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The Mother of Jesus tells each one of us that only through the proclamation of the Dogma of Mary Co-redemptrix, Mediatrix, and Advocate by the Holy Father can Our Lady bring true peace to the world. Let us obey her words and pray and petition for the Fifth Marian Dogma, as our troubled world today needs a historic and supernatural gift of peace through Our Lady’s intercession, more by the day. -Ed.
 
“Here I am again. The Co-redemptrix, Mediatrix and Advocate is now standing before you. I have chosen this day—on this day the Lady will be crowned. Theologians and apostles of the Lord Jesus Christ, listen carefully. I have given you the explanation of the dogma. Work and ask for this dogma. You should petition the Holy Father for this dogma. The Lord Jesus Christ has done great things and will give all of you even more in this time, in this twentieth century.”
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When Mary’s soul left her body, the soft chanting of the angels seemed to withdraw slowly from the Cenacle. Peter and John must have perceived the glory of her soul in this moment of its liberation, for they both looked up, while the other apostles remained absorbed in prayer, with their heads bowed to the ground.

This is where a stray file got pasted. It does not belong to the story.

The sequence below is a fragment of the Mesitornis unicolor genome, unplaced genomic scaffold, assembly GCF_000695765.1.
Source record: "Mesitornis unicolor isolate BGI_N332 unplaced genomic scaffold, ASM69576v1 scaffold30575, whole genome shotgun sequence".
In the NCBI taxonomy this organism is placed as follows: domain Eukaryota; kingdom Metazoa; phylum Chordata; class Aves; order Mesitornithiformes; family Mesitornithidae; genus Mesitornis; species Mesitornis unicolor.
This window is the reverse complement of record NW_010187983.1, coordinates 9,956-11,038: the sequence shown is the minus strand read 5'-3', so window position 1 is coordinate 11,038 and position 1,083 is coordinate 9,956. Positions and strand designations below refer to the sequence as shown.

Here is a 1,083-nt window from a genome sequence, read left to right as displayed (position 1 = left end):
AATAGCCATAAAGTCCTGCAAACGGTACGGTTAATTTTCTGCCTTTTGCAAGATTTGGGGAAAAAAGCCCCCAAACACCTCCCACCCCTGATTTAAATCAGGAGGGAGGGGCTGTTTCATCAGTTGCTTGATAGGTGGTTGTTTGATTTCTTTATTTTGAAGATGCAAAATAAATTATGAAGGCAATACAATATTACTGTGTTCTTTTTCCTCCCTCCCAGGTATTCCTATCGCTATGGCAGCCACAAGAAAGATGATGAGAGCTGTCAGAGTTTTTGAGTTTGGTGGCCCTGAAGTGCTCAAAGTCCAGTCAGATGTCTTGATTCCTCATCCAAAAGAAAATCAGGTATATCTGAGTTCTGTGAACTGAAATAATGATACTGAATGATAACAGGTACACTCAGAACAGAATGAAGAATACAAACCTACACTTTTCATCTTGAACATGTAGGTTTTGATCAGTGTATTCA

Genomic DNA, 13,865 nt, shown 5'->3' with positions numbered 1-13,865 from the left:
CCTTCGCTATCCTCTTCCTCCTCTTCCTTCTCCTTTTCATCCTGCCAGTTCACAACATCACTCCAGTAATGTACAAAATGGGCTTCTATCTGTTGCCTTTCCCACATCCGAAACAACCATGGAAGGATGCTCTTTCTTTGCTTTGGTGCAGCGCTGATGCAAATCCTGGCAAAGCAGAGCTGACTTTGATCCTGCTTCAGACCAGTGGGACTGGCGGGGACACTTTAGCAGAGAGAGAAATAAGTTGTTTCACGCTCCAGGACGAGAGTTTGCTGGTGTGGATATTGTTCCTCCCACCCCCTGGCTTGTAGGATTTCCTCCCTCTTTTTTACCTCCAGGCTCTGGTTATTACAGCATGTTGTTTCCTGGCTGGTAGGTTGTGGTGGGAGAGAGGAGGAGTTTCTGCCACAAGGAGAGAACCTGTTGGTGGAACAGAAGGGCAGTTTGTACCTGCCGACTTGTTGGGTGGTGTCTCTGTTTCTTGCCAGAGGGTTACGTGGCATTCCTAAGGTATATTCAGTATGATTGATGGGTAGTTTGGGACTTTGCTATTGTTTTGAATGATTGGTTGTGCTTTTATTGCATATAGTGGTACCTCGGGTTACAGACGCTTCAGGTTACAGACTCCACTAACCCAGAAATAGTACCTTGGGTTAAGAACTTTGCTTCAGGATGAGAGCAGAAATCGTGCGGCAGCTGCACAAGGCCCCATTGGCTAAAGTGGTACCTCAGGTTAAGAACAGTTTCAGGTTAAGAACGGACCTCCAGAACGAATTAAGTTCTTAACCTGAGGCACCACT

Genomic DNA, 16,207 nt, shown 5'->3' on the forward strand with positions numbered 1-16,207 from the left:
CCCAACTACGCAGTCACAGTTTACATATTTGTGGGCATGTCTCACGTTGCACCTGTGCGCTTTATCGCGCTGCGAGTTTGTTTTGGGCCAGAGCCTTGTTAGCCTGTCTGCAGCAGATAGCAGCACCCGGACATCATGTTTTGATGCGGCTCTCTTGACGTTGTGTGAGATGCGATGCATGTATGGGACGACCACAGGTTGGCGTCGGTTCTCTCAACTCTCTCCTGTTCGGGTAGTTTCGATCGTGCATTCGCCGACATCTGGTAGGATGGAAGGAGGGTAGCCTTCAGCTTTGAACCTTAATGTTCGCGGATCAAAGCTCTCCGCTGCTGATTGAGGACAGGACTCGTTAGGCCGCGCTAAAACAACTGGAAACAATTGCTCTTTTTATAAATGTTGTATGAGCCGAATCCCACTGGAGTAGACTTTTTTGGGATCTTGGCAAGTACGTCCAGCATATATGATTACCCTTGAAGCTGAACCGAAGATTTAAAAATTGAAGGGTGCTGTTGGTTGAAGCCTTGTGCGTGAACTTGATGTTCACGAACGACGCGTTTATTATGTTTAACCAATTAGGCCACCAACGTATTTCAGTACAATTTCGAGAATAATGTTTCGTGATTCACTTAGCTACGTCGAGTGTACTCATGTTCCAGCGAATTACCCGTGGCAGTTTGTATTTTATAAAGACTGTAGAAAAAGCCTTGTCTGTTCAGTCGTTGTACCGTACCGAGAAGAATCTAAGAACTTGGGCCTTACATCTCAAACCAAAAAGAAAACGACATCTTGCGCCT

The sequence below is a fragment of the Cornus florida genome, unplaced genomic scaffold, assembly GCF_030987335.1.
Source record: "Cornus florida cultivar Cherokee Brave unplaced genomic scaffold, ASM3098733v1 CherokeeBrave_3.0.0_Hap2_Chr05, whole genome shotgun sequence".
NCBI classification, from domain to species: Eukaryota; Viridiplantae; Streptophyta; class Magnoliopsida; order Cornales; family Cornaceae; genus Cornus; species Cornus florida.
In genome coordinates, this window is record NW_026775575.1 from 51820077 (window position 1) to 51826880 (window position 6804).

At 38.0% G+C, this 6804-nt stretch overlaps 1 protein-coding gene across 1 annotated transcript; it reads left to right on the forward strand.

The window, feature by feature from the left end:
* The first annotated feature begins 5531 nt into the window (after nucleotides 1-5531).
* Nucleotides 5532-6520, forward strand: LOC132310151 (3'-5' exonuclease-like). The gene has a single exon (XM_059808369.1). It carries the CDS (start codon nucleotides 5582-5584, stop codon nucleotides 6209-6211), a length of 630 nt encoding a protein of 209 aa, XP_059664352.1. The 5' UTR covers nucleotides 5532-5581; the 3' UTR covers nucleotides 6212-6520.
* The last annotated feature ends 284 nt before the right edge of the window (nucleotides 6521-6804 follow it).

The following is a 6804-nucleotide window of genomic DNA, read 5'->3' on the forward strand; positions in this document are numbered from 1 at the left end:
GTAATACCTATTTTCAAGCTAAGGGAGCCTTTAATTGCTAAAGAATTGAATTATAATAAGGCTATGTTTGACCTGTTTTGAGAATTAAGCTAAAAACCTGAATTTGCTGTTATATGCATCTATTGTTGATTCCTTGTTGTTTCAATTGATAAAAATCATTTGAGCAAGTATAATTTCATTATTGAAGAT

The Blessed Virgin’s body lay radiant with light, surrounded by her thousand invisible guardian angels. Her eyes were closed, and her hands were folded on her breast.

When at last all the apostles, disciples, and holy women present realized that their beloved spiritual Mother had indeed left them, their sorrow was so intense that only a special dispensation of divine power prevented some of them from dying of grief.

For some time they prayed and wept silently. Then they arose and sang a number of hymns in honor of their departed Queen.

Later Mary’s two devoted servant girls were told to anoint and wrap her body in a shroud with the greatest reverence and modesty. But when they entered her room, they were so blinded by the dazzling mystical light surrounding her couch that they could not even see her body. Highly excited, they hastened to notify the apostles. Peter and John then went into the room, perceived the bright light, and heard angels singing: “A Virgin before the Nativity, during the Nativity, and after the Nativity.” Kneeling down and praying for guidance, the two saints heard a Voice say: “Let not this virginal body be touched!”

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The following summary of the theology of Our Lady’s Queenship is presented by the late Father Juniper Carol, O.F.M., founder of the Mariological Society of America. – Ed.